Nick is desperate, holed up in a cheap hotel, suffering from an ulcer and convinced that a local mobster wants him killed. He calls Mikey, his friend since childhood, but when Mikey arrives... See full summary »
Nick is desperate, holed up in a cheap hotel, suffering from an ulcer and convinced that a local mobster wants him killed. He calls Mikey, his friend since childhood, but when Mikey arrives, Nick won't let him in: his moods swing. So begins a long night as Mike tries to take care of Nick, calm him down and get him out of town. Their sojourn - on foot and in a city bus - takes them to a bar, a club, toward a movie theater, to the cemetery where Nick's mom is buried, and to Nick's girlfriend's apartment. Tempers fray and the friendship is tested. Meanwhile, a hit man who's getting information from someone is indeed looking for Nick. Written by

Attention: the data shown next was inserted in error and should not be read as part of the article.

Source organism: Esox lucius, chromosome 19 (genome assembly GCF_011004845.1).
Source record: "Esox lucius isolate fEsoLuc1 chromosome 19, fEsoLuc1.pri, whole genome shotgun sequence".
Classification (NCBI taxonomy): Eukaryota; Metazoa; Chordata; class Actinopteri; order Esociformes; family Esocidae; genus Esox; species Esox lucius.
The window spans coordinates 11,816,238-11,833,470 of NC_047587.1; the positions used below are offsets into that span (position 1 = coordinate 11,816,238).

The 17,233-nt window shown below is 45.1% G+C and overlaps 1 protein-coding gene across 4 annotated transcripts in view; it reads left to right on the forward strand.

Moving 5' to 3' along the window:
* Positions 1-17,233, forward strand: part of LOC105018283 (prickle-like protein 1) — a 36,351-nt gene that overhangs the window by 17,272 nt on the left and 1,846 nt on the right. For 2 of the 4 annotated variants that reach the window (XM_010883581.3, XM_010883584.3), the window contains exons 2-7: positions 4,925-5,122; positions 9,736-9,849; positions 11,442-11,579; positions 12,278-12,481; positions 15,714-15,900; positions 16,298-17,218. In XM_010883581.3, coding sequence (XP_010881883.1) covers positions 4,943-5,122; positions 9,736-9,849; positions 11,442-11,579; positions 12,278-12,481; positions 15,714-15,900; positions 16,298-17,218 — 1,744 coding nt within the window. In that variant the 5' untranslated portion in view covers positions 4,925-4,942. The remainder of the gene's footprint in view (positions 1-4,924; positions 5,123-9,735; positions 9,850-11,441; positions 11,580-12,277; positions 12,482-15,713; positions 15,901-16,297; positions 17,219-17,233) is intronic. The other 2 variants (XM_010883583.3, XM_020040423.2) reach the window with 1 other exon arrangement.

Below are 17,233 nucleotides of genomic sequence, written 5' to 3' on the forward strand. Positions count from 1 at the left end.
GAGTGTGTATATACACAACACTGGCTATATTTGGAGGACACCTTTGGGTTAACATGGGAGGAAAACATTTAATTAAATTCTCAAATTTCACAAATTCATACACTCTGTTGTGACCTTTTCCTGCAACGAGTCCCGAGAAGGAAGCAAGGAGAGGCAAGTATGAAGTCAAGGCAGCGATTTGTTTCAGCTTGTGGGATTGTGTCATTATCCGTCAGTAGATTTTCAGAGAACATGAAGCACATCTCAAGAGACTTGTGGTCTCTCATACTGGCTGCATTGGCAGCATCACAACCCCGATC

This film stuck with me for a few days. Peter Falk (Mikey) and Cassavetes (Nicky) give powerful performances and the film makes one wonder 1) if Mikey intends to go through with his dirty job all along and 2) while Nicky seems to know intellectually that it is likely that his friend could betray him, does he believe it or not? When Nicky spontaneously takes Mikey to his mother's grave, it seems that it is not really to pay respect to his mother before he dies but rather to remind his friend that death is final and that if Mikey kills him he'll be killing an irretrievable part of his past. Nicky yells out, "Mom, if anything happens to me Mikey did it!!" This seems to force Mikey to think a bit more deeply about the job he's embarking on; it won't be so easy for him to see his job through to the end. But near the film's end, Mikey tells his wife a story from his childhood that Nicky had reminded him of in the graveyard--does Mikey tell his wife the story as it really happened? The film leaves room for interpretation, but one thing is clear; the night that Mikey and Nicky spend together they are both forced to face their shmuckhood--- not something that either of them are very good at. A must see, especially for Falk and Cassavete fans.
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